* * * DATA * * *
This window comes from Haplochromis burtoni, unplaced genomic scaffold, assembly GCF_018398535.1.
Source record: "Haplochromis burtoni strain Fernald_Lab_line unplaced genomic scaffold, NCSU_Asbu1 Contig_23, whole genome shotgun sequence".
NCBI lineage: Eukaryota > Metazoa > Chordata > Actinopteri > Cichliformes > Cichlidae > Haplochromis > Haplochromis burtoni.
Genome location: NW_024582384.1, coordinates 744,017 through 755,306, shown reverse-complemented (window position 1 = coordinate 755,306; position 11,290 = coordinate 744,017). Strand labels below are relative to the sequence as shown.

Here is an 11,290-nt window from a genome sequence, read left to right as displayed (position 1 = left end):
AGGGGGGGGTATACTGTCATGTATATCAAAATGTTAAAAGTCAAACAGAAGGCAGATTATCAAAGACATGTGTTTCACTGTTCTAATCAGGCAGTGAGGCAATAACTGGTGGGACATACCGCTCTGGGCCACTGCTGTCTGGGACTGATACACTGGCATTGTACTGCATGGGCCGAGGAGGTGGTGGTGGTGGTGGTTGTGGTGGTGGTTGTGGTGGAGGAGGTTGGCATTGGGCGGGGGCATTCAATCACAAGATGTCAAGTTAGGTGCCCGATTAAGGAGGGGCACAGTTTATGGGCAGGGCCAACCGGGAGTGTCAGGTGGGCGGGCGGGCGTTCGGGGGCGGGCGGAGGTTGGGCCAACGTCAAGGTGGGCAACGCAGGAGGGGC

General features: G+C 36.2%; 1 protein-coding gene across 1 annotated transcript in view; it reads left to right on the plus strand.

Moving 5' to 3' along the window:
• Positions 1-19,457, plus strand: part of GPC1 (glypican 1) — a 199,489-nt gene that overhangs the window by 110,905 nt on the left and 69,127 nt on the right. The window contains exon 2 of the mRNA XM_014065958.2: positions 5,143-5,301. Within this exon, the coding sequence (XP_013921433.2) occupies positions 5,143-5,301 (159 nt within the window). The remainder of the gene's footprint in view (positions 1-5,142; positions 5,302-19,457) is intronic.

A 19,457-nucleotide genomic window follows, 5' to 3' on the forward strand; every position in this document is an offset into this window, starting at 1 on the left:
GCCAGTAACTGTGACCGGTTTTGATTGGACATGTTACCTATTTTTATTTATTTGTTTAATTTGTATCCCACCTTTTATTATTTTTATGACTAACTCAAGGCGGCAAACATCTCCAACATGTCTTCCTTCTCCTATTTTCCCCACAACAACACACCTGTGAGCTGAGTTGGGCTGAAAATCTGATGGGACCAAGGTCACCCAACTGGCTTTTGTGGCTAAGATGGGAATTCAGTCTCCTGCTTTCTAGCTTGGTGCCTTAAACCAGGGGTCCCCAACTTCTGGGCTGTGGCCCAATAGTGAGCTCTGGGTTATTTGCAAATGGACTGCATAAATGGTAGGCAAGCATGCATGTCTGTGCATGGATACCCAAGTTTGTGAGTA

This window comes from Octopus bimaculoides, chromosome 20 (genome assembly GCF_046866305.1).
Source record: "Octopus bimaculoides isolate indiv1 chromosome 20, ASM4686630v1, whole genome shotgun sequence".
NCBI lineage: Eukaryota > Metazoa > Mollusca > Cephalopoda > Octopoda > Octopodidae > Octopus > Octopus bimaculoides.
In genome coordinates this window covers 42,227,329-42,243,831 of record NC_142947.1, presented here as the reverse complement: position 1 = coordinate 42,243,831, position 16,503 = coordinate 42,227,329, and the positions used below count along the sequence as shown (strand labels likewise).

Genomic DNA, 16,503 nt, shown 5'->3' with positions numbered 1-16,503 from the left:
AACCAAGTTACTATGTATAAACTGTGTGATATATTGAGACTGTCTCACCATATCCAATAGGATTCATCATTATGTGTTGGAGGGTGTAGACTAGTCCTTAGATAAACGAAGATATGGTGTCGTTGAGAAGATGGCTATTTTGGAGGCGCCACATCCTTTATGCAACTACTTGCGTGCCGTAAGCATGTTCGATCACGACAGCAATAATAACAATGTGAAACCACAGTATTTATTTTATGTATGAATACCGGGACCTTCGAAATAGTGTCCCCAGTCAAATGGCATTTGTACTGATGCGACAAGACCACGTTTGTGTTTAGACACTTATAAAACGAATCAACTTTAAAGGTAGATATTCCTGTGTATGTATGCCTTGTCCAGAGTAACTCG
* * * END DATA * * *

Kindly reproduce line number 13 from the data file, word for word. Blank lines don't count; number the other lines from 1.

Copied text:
Source record: "Octopus bimaculoides isolate indiv1 chromosome 20, ASM4686630v1, whole genome shotgun sequence".